Before we see how video game UI or User Interface evolved, let’s check what’s user interface in video games in the first place.
You can consider the User Interface as one of the most important yet underrated parts of game development. UI is how a player interacts and receives feedback from the game as a response. If you create a game with amazing characters and story but poor UI, the game will fail for sure.
The purpose of the UI is very simple. It helps the player or user understand the game or its functions better with visual information. The User Interface informs the user of his existing lives, present level, or score and allows him to engage with these features in the game.
There are four types of User Interfaces within a video game. They are:
The non-diegetic UI appears as an overlay on the screen within the game and is two-dimensional. It’s something specifically visible to the player or gamer. Common examples can be a life indicator in the game Contra or a hot bar in World of WarCraft.
Diegetic UI, unlike the non-Diegetic one, exists well within the game. Other characters are aware of what the player does. For example, in GTA Vice City, you can make your character drive a car or smoke, etc.
Meta UI is 2D and Is quite similar to Non-Diegetic UI. However, the overlay is not limited to the player. For example, in Call of Duty, there’s no health indicator. Whenever you’re low on health, you’ll see a blood overlay, which does the job.
Spatial UI, again, is similar to Meta and Non-Diegetic UI but exists three-dimensionally. Spatial UI can be both diegetic and non-diegetic. It means Spatial UI elements exist in the game’s 3d space with or without being a part of the game. A glowing trail for the player to follow is an example of spatial UI. Tom Clancy’s Splinter Cell: Conviction and Fable 3 is a game that adopts spatial elements in UI.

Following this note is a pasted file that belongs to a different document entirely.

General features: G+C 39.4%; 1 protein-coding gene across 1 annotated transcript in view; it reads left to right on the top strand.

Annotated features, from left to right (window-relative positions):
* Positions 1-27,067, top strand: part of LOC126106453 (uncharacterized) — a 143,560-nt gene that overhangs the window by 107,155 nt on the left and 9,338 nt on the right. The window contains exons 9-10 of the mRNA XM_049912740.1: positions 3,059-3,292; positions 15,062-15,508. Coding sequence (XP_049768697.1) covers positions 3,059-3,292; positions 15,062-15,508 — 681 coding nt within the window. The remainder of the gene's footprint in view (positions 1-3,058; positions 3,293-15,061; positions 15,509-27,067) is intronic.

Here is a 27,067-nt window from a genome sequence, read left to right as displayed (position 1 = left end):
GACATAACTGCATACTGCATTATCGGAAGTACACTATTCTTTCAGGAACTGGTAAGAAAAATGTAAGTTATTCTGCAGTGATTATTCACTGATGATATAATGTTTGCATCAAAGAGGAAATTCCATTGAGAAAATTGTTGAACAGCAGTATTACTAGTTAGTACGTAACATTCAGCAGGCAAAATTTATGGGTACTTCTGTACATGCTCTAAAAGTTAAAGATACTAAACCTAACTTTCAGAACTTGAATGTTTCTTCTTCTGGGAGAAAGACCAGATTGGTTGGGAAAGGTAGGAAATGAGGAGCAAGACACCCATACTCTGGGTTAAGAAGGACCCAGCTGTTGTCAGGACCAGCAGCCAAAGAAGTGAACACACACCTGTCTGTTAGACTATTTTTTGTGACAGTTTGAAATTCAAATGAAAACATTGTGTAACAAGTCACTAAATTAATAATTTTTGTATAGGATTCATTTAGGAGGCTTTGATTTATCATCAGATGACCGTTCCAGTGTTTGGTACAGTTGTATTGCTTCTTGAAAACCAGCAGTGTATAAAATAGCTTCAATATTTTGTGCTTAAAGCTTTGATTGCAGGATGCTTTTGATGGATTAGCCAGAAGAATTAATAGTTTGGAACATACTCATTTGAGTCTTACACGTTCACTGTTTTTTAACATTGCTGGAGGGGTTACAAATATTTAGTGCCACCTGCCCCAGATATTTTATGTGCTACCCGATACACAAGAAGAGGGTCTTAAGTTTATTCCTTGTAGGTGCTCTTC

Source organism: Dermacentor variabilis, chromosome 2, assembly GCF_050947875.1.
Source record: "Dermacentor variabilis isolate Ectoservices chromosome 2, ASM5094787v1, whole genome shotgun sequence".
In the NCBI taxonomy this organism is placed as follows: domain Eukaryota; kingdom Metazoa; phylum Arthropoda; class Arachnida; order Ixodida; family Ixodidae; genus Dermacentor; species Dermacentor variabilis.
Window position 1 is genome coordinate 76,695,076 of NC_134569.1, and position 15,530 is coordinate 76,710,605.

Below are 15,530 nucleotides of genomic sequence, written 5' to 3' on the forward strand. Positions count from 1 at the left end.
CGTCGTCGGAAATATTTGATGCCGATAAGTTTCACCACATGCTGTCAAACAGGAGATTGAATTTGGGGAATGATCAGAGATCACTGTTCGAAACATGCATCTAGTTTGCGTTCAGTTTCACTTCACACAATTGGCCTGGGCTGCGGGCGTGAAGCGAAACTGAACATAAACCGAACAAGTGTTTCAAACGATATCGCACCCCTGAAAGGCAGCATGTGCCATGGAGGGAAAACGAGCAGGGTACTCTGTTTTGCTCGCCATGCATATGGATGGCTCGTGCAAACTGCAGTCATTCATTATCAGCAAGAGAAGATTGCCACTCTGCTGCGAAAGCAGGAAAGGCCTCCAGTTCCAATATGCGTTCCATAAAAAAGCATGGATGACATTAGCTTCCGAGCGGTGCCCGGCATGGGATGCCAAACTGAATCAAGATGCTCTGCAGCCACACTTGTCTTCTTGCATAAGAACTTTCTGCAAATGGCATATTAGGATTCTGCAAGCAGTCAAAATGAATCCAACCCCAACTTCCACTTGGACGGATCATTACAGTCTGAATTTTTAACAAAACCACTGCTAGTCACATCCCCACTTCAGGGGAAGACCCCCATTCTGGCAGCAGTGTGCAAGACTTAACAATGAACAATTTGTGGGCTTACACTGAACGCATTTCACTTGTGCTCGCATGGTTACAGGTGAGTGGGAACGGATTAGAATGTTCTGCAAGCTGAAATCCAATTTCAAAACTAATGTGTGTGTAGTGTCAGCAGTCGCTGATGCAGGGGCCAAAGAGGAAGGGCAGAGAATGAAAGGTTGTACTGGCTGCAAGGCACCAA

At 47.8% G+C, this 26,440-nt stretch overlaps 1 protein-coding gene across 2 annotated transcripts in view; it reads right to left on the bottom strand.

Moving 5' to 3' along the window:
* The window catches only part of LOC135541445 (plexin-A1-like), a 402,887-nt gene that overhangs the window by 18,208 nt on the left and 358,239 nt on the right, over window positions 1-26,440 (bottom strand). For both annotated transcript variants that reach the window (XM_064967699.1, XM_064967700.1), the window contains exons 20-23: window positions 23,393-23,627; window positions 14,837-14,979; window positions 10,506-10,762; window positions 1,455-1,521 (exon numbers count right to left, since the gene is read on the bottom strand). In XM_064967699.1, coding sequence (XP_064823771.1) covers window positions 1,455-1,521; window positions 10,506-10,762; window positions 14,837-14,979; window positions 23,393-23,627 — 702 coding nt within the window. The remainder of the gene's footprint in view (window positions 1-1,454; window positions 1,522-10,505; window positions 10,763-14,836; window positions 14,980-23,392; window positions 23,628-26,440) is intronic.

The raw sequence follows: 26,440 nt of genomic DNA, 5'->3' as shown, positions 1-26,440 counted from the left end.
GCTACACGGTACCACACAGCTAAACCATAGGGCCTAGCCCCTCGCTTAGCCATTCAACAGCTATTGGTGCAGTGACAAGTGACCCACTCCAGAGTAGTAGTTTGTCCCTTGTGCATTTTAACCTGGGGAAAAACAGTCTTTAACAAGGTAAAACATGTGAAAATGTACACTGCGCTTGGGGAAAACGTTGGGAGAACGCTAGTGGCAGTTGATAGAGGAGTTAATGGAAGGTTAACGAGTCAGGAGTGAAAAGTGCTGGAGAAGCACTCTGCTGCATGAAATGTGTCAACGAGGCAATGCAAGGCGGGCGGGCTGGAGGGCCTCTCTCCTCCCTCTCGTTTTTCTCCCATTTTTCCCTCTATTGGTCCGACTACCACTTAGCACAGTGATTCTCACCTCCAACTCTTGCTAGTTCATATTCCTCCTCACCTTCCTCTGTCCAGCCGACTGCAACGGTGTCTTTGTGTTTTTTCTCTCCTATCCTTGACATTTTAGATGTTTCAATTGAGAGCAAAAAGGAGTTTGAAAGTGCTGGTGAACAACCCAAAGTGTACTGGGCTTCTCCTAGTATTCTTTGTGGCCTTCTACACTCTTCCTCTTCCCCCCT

Pong was created in 1972 and was one of the first-ever created games. The only things visible on the screen were numbers, which indicated scores, two bars, and a ball.
The math behind the game was simple. It was a two-player game pretty similar to tennis. Each player had to hit the ball towards the other player. If someone fails to hit, the opponent gets the point.
This was where the evolutions started. The game developers realized that players get an incentive for playing better than the competitor.
After Pong, several games like Super Mario Bros and Pac-man were released. And one must not forget the famous Space Invaders game as well. These games were just enough to show how important UI was. It became more of a necessity.
UI was necessary to show the number of lives left, current player score, or collectibles count (like in Super Mario Bros). Such UI elements were not only informative but made the games more engaging. It was only a matter of years when these games became more popular and complex.
Soon, RPG or Role-Playing games came into the market and made UI a fundamental part of game development. RPG games came in with complex UI, which marked the evolution of complex UI from a basic one. Common examples of complex UI can be Warcraft or Fantasy.